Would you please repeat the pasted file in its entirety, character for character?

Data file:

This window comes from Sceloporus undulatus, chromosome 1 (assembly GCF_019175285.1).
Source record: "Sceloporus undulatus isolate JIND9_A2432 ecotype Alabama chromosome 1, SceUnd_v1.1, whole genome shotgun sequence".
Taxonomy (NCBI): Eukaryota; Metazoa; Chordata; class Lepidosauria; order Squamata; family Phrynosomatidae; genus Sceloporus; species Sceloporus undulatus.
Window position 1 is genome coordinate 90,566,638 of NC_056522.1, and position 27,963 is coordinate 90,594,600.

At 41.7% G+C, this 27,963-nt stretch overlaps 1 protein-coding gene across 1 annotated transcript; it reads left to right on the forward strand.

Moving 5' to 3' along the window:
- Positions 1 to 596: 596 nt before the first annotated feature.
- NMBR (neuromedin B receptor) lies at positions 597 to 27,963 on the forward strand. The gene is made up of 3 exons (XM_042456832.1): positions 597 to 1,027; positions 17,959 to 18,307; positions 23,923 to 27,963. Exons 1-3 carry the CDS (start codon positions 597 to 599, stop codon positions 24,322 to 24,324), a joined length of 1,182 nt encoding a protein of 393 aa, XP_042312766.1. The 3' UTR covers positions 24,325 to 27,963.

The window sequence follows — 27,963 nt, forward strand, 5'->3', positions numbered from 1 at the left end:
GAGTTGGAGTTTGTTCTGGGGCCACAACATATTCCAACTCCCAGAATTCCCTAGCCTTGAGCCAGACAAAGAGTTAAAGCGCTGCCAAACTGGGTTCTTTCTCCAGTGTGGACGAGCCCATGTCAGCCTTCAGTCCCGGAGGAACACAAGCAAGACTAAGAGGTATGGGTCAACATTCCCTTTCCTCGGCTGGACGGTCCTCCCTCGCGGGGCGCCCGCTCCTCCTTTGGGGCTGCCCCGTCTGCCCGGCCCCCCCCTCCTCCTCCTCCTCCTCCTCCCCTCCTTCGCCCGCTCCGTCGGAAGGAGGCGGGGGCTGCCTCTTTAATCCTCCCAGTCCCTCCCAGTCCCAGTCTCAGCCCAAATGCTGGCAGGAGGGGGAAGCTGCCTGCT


This window comes from Sceloporus undulatus, chromosome 1 (assembly GCF_019175285.1).
Source record: "Sceloporus undulatus isolate JIND9_A2432 ecotype Alabama chromosome 1, SceUnd_v1.1, whole genome shotgun sequence".
Taxonomy (NCBI): Eukaryota; Metazoa; Chordata; class Lepidosauria; order Squamata; family Phrynosomatidae; genus Sceloporus; species Sceloporus undulatus.
Window position 1 is genome coordinate 90,566,638 of NC_056522.1, and position 27,963 is coordinate 90,594,600.

At 41.7% G+C, this 27,963-nt stretch overlaps 1 protein-coding gene across 1 annotated transcript; it reads left to right on the forward strand.

Moving 5' to 3' along the window:
- Positions 1 to 596: 596 nt before the first annotated feature.
- NMBR (neuromedin B receptor) lies at positions 597 to 27,963 on the forward strand. The gene is made up of 3 exons (XM_042456832.1): positions 597 to 1,027; positions 17,959 to 18,307; positions 23,923 to 27,963. Exons 1-3 carry the CDS (start codon positions 597 to 599, stop codon positions 24,322 to 24,324), a joined length of 1,182 nt encoding a protein of 393 aa, XP_042312766.1. The 3' UTR covers positions 24,325 to 27,963.

The window sequence follows — 27,963 nt, forward strand, 5'->3', positions numbered from 1 at the left end:
GAGTTGGAGTTTGTTCTGGGGCCACAACATATTCCAACTCCCAGAATTCCCTAGCCTTGAGCCAGACAAAGAGTTAAAGCGCTGCCAAACTGGGTTCTTTCTCCAGTGTGGACGAGCCCATGTCAGCCTTCAGTCCCGGAGGAACACAAGCAAGACTAAGAGGTATGGGTCAACATTCCCTTTCCTCGGCTGGACGGTCCTCCCTCGCGGGGCGCCCGCTCCTCCTTTGGGGCTGCCCCGTCTGCCCGGCCCCCCCCTCCTCCTCCTCCTCCTCCTCCCCTCCTTCGCCCGCTCCGTCGGAAGGAGGCGGGGGCTGCCTCTTTAATCCTCCCAGTCCCTCCCAGTCCCAGTCTCAGCCCAAATGCTGGCAGGAGGGGGAAGCTGCCTGCT